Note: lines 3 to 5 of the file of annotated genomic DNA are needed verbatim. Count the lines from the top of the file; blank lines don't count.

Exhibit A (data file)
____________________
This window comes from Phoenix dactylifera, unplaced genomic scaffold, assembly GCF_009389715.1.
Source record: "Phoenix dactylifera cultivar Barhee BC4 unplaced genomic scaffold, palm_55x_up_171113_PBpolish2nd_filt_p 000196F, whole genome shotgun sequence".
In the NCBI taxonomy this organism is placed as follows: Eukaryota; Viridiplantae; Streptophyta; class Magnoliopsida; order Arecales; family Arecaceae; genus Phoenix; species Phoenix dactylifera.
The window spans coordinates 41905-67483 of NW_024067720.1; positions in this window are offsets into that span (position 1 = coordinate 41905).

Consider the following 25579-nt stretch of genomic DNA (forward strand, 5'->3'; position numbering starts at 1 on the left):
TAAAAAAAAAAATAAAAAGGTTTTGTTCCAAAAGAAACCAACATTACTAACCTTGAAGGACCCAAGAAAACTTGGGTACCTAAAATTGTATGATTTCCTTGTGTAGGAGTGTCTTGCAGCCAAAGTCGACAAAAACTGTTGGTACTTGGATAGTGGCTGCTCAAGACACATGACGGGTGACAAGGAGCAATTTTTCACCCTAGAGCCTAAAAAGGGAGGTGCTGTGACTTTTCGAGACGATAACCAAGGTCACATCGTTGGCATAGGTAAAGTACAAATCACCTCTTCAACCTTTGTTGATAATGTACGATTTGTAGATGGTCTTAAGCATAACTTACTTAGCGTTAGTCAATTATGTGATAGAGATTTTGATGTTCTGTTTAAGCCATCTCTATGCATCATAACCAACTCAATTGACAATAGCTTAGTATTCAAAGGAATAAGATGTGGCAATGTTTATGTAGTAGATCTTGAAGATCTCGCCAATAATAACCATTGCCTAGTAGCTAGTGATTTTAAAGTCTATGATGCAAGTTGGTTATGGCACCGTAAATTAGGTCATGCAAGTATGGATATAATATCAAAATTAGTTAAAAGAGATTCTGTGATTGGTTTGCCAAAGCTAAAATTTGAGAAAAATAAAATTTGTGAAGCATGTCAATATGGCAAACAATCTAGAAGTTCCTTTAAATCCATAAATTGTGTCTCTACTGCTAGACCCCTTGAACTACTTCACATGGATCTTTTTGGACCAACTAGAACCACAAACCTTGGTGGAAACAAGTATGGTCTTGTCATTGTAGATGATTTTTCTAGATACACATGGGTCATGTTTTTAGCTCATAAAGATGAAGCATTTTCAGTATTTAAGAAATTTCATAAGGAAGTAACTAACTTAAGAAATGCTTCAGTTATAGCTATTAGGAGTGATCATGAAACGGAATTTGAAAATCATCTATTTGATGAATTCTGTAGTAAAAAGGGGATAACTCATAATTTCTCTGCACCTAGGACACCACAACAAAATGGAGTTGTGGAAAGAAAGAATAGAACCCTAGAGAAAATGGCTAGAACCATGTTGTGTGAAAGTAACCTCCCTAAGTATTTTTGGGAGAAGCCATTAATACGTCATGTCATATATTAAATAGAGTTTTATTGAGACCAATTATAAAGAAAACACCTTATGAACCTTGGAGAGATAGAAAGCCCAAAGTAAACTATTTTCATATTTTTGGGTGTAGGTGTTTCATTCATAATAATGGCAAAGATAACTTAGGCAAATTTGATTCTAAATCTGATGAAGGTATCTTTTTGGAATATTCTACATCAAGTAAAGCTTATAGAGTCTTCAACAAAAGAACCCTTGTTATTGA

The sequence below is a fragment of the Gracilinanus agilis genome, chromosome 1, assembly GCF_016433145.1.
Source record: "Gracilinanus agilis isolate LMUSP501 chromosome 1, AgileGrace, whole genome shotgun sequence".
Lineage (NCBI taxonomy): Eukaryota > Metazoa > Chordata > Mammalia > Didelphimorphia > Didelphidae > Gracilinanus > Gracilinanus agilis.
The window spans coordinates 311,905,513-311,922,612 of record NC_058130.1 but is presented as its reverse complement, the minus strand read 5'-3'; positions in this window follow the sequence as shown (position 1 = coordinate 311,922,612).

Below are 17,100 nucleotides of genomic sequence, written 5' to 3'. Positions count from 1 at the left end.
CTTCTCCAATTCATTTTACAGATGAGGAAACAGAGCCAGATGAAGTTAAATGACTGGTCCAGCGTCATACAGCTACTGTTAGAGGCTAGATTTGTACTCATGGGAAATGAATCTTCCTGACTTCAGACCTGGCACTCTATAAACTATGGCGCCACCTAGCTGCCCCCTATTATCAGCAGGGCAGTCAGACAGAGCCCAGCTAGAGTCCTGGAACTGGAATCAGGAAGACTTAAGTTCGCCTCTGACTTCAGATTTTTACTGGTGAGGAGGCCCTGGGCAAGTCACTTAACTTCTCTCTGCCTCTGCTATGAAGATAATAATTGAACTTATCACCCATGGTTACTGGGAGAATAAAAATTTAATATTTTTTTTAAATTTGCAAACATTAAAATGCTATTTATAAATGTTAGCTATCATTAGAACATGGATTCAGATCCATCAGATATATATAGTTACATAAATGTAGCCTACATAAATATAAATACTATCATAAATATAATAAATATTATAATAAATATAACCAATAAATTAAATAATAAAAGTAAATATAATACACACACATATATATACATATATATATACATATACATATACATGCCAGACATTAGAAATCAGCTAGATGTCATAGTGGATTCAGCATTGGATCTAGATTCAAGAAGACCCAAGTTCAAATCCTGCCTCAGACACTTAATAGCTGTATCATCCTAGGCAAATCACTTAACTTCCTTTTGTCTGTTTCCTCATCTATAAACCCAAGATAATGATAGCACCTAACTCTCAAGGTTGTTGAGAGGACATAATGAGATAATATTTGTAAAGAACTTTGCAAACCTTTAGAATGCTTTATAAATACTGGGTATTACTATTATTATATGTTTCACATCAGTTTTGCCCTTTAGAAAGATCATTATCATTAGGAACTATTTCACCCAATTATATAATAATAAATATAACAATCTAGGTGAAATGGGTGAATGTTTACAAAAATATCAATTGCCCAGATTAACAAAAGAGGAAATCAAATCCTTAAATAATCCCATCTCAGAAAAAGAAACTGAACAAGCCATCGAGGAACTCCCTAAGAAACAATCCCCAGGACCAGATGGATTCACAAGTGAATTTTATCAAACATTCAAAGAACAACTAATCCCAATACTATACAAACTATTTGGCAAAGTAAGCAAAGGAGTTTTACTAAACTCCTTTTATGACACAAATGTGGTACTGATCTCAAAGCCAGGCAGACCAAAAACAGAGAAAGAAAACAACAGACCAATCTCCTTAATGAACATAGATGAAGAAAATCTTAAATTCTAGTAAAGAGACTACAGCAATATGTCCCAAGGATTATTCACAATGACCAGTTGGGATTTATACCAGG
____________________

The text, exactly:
In the NCBI taxonomy this organism is placed as follows: Eukaryota; Viridiplantae; Streptophyta; class Magnoliopsida; order Arecales; family Arecaceae; genus Phoenix; species Phoenix dactylifera.
The window spans coordinates 41905-67483 of NW_024067720.1; positions in this window are offsets into that span (position 1 = coordinate 41905).

Consider the following 25579-nt stretch of genomic DNA (forward strand, 5'->3'; position numbering starts at 1 on the left):